Forming a Spanish government: Mission impossible?

Article published on Jan. 26, 2016
Article published on Jan. 26, 2016

One month after the country's general election, King Felipe VI of Spain has met the leaders of the major parties to try to find a way out of the political crisis currently afflicting the country. What progress has been made so far?

"We may be seeing each other again," said King Felipe VI of Spain, with just a hint of jest, at the first talks aimed at forming a government. He was addressing Pedro Quevedo Iturbe, leader of the Nueva Canarias party, who hold a single seat in Congress. Despite his joke, there was something to his assertions, given the tough task that lies ahead for the Spanish king and the leaders of the country's political parties.

Is Spain ungovernable?

The elections that took place on the 20th of December 2015 returned results that had not been seen since Franco's death and Spain's subsequent return to democracy. Congress, which has historically been dominated by the Popular Party (PP) and the Socialist Party (PSOE), has seen the rise of two new political groups with roots in the Indignados movement: Podemos (on the radical left) and Ciudadanos (meaning Citizens, on the centre right).

With 123 seats (28.7% of the vote), the PP is ahead of the PSOE and its 90 seats (22%). Podemos has 69 seats (20.6%) and Cuidadanos has 40 (13.9%).

To be able to assume power, a government must be elected to Congress with an absolute majority in the first round (176 seats out of 350). Failing that, parties must form a majority in the second round negotiations.

Even in the latter scenario, winning a majority looks to be near impossible. The PSOE, headed by Pedro Sánchez, and the PP, led by current Prime Minister Mariano Rajoy, would be able to form a majority, but their years of rivalry mean that such an alliance is off the table.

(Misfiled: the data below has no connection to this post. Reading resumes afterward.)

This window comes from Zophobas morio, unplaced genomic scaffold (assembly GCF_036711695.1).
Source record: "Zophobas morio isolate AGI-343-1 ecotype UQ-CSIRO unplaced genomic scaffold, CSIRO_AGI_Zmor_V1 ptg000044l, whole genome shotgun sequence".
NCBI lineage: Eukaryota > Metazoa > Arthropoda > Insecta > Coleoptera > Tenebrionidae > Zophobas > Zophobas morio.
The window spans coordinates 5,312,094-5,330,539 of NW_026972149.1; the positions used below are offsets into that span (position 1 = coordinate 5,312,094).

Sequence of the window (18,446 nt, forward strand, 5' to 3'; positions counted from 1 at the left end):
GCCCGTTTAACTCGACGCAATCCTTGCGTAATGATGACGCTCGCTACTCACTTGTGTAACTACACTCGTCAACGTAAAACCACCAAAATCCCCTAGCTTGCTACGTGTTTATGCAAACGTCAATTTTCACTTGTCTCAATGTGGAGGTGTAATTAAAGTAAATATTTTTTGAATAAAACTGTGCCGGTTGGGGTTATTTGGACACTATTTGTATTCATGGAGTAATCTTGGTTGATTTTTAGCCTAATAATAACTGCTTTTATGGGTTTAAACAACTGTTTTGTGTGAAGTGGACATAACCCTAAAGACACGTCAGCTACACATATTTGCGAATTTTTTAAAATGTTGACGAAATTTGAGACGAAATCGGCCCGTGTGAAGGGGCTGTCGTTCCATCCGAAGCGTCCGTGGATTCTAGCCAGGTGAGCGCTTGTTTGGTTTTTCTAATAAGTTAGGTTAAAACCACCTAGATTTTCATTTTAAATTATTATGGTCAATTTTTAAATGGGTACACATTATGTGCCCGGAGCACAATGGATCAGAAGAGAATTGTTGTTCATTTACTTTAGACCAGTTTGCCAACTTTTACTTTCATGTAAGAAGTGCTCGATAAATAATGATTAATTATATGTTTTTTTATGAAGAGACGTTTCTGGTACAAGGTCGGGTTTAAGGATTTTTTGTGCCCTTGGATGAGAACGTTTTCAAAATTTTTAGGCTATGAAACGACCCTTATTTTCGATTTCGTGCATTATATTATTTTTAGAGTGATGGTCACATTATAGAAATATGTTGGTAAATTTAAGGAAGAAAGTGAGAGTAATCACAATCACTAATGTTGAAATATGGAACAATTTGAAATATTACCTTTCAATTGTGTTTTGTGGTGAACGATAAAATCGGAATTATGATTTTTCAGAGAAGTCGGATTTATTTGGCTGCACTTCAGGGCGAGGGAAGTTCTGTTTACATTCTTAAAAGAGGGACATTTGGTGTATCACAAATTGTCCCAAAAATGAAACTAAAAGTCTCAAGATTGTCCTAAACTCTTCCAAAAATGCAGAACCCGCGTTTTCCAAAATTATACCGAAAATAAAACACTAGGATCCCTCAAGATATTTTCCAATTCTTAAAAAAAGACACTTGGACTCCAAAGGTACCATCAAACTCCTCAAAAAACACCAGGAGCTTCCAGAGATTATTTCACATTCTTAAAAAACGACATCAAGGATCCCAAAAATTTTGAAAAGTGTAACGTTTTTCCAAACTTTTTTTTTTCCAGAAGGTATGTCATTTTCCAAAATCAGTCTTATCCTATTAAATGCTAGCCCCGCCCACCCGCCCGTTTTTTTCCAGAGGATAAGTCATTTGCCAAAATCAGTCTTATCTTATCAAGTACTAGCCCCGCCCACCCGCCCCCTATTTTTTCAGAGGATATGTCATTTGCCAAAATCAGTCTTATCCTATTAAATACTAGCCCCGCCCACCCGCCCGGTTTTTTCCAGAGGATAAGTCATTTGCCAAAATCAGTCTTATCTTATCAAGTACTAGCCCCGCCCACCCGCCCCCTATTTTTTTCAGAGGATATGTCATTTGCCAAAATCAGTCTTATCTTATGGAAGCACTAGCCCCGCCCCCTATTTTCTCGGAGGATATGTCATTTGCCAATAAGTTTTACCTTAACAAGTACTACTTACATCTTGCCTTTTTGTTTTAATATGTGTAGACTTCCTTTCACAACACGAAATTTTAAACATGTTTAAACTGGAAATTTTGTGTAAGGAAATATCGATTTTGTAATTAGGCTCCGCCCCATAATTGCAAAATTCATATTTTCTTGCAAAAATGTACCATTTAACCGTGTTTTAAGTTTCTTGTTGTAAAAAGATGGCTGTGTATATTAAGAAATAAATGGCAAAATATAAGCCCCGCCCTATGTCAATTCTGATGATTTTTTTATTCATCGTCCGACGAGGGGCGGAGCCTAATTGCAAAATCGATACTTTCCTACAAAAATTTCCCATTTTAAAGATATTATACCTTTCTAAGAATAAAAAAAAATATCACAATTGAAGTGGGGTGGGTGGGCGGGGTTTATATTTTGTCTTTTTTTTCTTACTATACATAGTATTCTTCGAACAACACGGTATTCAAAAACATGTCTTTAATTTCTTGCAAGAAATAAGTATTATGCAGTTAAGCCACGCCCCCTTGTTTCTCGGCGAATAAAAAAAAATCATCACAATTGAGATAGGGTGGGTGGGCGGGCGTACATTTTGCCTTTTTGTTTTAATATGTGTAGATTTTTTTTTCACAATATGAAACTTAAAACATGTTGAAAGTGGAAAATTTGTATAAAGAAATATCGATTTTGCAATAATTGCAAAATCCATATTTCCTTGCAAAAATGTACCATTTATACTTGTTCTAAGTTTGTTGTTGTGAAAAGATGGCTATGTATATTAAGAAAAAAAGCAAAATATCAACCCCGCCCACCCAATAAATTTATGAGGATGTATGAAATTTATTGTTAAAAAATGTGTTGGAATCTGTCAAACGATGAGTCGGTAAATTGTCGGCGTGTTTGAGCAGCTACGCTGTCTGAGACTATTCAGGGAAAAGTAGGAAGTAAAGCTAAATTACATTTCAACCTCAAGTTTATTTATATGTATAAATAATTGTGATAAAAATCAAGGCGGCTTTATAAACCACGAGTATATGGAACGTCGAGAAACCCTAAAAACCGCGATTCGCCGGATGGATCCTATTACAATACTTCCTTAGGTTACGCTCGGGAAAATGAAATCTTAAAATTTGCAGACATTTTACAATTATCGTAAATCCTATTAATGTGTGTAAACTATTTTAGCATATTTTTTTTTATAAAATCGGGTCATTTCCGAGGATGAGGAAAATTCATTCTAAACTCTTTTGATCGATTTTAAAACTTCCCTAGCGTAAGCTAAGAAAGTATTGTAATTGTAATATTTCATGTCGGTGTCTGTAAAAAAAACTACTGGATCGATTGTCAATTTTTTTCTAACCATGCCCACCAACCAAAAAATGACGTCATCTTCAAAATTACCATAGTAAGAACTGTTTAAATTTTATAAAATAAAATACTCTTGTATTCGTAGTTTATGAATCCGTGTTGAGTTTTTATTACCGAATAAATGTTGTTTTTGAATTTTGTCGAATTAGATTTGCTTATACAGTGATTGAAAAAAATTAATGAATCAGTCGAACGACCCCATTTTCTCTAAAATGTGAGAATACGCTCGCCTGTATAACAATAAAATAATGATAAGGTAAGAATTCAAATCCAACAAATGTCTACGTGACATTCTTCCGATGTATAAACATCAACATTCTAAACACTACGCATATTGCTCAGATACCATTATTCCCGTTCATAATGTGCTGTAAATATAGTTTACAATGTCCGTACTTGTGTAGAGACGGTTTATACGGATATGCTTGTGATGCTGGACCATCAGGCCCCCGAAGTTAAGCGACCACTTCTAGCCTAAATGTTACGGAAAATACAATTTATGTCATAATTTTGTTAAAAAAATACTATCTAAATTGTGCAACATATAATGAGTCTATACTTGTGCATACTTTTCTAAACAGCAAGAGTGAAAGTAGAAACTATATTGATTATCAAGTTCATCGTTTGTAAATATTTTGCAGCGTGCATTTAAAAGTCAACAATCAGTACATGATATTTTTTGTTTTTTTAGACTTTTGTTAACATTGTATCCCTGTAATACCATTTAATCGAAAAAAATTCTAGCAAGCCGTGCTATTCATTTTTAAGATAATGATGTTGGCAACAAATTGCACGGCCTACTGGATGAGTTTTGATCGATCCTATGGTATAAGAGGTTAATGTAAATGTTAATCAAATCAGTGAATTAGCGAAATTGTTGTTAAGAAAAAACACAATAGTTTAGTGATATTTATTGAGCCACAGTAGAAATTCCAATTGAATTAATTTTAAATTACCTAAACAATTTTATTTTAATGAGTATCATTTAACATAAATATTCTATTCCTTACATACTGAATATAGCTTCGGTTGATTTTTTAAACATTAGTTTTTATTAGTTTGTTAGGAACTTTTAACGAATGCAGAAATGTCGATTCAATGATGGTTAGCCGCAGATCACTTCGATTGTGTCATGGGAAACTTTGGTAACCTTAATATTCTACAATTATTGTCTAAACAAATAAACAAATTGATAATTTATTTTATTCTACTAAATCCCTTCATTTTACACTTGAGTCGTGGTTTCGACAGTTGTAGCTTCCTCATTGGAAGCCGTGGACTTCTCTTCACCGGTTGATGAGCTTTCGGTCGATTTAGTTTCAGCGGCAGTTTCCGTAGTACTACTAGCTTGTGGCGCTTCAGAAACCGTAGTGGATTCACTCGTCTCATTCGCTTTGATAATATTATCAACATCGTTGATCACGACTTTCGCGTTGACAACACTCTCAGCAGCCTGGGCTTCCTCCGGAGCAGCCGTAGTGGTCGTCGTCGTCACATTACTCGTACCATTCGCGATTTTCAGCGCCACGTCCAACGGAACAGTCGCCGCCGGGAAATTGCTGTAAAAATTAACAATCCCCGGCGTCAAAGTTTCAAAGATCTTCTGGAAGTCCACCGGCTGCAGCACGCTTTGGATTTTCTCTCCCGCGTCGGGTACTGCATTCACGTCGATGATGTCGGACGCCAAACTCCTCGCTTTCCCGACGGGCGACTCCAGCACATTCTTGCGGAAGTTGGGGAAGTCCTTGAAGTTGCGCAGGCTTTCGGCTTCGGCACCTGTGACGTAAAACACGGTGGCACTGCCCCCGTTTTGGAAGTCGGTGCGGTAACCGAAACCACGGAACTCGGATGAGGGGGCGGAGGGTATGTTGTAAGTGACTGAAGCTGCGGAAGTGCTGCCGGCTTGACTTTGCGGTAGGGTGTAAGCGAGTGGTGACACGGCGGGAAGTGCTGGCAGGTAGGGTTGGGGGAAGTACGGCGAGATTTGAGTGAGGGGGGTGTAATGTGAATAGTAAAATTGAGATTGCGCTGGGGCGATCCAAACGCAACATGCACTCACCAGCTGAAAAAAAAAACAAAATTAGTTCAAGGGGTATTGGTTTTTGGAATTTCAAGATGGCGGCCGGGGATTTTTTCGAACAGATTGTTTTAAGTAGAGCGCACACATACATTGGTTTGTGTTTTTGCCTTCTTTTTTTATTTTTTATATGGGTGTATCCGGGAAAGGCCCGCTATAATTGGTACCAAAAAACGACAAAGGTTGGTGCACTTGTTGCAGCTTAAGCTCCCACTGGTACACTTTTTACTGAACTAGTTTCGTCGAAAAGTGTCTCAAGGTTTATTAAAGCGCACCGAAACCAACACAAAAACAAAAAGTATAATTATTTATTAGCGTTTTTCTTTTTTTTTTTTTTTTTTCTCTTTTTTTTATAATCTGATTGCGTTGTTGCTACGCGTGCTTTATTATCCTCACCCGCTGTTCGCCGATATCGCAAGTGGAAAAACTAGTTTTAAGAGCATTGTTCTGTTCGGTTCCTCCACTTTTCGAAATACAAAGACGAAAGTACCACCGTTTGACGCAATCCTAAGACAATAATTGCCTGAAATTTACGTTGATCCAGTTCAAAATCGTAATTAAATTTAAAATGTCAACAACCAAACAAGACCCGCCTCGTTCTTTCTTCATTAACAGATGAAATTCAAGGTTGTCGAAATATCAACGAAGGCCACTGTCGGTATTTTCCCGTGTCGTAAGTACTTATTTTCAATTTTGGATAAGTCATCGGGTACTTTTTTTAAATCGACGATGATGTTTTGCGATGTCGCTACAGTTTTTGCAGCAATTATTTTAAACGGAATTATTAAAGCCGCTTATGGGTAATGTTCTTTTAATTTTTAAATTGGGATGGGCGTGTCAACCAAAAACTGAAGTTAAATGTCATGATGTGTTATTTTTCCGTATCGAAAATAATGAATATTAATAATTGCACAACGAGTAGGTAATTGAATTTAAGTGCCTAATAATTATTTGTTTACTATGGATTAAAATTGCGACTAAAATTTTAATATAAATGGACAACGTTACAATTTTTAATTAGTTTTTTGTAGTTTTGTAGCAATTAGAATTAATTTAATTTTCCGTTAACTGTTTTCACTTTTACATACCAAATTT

The PSOE has two further possibilities. It could enter into a coalition with Cuidadanos, led by Albert Rivera, along with Podemos. However, the PSOE leader refuses to work with the latter party – led by Pablo Iglesias – so long as it supports a referendum in Catalonia, a prospect being rejected outright by the other main parties.

The PSOE could also ally itself with Podemos and other radical left wing pro-independence parties, but that will not make the issue of Catalonia disappear. The country appears to be utterly ungovernable in the wake of these elections.

Despite the election of Patxi López (PSOE) to the position of speaker of Congress on the 13th of January – a decision met with support from Cuidadanos, abstention from the PP and opposition from Podemos – no political solution is in sight. Amid this fracturing, King Felipe VI conducted his first round of meetings, commencing with the leaders of the "small parties" and finishing with Mariano Rajoy at the end of last week. 

The Inescapable Catalan Question

One of the main bones of contention in this crisis is the future status of Catalonia. The separatists have been locked in a fierce battle with Madrid for over a year, and are planning to submit a draft constitution by 2017 as a preliminary step to forming an independent republic.